A few decades ago the famous works and life of Hildegard von Bingen were known only by the esoteric and those in the Rhineland area where Hildegard lived between 1112 and 1179. Now more people around the world http://www.hildegard-society.org/p/faq.html#saint.
https://theherbalacademy.com/hildegard-von-bingen/ are interested in this remarkable woman’s knowledge.
As a teacher in the early Middle Ages she was one of the few women who was allowed to travel and teach, and today she is particularly famed for her music, knowledge of the interconnectivity between human and environmental health, and her personal approach to theology. The International Society of Hildegard von Bingen Studies, explains that she had a vast popular following and also gave council to famous people of her time, notably Frederic Barbarossa, yet oddly, only recently in 2012, was she canonised. (http://www.vatican.va/holy_father/benedict_xvi/angelus/2012/documents/hf_ben-xvi_reg_20120527_pentecoste_en.html)
Now the first school, possibly in the world, dedicated to Hildegard von Bingen, has opened in Italy. The School of Hildegard; Nature and Counselling, is located in the mountain village of Amandola, in the foothills of the Central Apennine Mountains, Italy. Hildegard was known for her use of plants in relation to human health, linking people with the biosphere and natural, holistic healing, so perhaps it is no surprise this first school is in Italy because of all countries in Europe, Italy has one of the largest stores of biodiversity. Amazingly Italy accounts for half the plant species and a third of the animal species occurring in Europe (EEA 2015 https://www.eea.europa.eu/soer-2015/countries/italy).
This extraordinary richness of biodiversity is partly what has created a particularly strong and enduring history of using wild plants in foods and medicines, a tradition that continues today in Central Italy (Guarrera, Savo 2013). Currently, ethnobiological studies lead by Gary Nabhan at University of Arizona, suggest there is a link between biodiversity and cultural diversity. Perhaps Italy’s rich bounty of biodiversity is why Italy has been a focal point in European history pertaining to the role of women using wild plants for medicinal and dietary purposes (Maderna 2012).
The school’s founder and teacher, Dr. Rosa Brancatella explains:
‘Hildegard is an inspiration for people today because she unifies the classical Western division between man and nature.This dualistic way of thinking is increasingly challenged and discredited today. Here at The School of Hildegard; Nature and Counselling we work with the modality of Hildegard’s approach which perceives the spirit of humans and the universe as unified. We read and study the texts of Hildegard but we also use this knowledge in practice – in terms of communication techniques for counselling, in terms of eco therapy, working with nature and wild plants.’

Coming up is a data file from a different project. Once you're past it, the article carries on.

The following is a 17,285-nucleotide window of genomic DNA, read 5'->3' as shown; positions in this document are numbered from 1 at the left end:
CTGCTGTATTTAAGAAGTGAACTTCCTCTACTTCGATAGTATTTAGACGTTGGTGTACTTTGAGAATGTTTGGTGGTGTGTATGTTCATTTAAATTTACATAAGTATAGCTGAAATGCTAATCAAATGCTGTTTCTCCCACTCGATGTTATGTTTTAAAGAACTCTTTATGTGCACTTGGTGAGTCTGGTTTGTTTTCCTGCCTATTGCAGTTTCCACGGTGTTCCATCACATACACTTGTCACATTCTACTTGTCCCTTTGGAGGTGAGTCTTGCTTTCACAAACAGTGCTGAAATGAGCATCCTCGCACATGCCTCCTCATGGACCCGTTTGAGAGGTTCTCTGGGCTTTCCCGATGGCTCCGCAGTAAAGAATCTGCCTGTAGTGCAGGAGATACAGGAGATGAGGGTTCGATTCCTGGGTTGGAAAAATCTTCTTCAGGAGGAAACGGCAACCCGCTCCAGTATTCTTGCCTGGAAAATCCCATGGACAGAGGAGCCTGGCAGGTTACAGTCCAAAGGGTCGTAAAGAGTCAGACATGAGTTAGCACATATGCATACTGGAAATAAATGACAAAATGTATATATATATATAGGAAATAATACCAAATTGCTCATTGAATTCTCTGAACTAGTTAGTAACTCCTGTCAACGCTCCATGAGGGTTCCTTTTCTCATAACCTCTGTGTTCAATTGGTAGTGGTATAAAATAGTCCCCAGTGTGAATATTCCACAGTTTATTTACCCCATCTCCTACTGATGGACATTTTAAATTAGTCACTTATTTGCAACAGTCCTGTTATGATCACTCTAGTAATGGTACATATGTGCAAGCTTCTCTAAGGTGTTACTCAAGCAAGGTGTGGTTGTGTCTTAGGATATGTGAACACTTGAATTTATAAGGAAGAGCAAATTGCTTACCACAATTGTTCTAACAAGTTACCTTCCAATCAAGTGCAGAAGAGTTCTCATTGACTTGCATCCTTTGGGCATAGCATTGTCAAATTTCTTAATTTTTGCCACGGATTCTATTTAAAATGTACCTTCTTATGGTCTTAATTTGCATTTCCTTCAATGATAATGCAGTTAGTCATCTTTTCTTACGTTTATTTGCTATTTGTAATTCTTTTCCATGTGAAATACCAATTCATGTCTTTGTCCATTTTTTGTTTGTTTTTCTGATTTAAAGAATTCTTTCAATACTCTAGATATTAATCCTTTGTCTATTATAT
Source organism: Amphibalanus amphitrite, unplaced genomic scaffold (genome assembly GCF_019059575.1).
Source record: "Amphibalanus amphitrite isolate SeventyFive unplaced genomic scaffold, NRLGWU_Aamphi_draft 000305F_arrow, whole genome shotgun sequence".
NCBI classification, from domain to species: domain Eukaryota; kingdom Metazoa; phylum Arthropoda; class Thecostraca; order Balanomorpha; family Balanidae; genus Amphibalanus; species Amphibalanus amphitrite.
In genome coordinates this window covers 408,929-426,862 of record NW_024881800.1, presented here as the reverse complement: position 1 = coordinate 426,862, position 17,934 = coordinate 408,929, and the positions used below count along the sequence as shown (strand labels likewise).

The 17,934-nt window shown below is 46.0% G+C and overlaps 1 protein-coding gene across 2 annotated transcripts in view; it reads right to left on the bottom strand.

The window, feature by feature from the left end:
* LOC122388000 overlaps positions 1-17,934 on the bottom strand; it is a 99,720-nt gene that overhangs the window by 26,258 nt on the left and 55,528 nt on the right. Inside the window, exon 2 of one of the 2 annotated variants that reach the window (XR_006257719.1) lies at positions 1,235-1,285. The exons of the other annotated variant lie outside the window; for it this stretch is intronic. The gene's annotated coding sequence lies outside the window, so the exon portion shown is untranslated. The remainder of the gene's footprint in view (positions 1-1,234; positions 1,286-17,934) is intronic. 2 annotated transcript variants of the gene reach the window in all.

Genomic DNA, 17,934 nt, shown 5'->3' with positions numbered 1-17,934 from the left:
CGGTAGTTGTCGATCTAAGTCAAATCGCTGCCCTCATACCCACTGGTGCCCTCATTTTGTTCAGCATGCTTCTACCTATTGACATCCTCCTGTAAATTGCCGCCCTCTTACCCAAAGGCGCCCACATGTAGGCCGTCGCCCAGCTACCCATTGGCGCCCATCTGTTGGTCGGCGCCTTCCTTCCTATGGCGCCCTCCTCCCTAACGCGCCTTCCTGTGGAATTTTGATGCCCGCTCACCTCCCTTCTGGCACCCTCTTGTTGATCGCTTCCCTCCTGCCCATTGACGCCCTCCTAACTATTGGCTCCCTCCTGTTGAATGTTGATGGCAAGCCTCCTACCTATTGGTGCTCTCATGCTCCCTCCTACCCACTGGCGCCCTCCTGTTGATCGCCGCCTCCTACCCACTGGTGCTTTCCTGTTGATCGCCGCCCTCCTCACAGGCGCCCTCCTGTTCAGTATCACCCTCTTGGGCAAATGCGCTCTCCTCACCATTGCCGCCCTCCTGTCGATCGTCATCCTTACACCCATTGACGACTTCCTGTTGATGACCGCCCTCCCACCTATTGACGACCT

The school is situated in an ancient palazzo, inside the inspiring the Monti Sibillini National Park, for a reason. Given that the learning experience is primarily experiential, the programme needs to be delivered in a place of vibrant ecological health. The Monti Sibillini is a location famed for ancient Italian traditions of foraging, and using plants for medicinal, alchemical, and dietary purposes, it is a natural location for this first school. Within the Monti Sibillini National park there are 18 sites of European Union Importance and five Special Protection Areas www.sibillini.net.
In September 2018, the 839th anniversary of Hildegard’s death, Dr. Rosa Brancatella with other teachers from the school – including Italy’s nationally recognised foraging expert, Maria-Sonia Baldoni, will be in Bingen to build on the existing partnership with Germany, with the hope of collaborating to open more schools devoted to the teachings Hildegard.
Guarrera, P., Savo, V. (2013) ‘Perceived health properties of wild and cultivated food plants in local and popular traditions of Italy: A review.’ Journal of Ethnopharmacology, 146, 659-680
Maderna, E. (2012) Medichesse, La vocazione femminile alla cura. Sansepolcro: Abbocca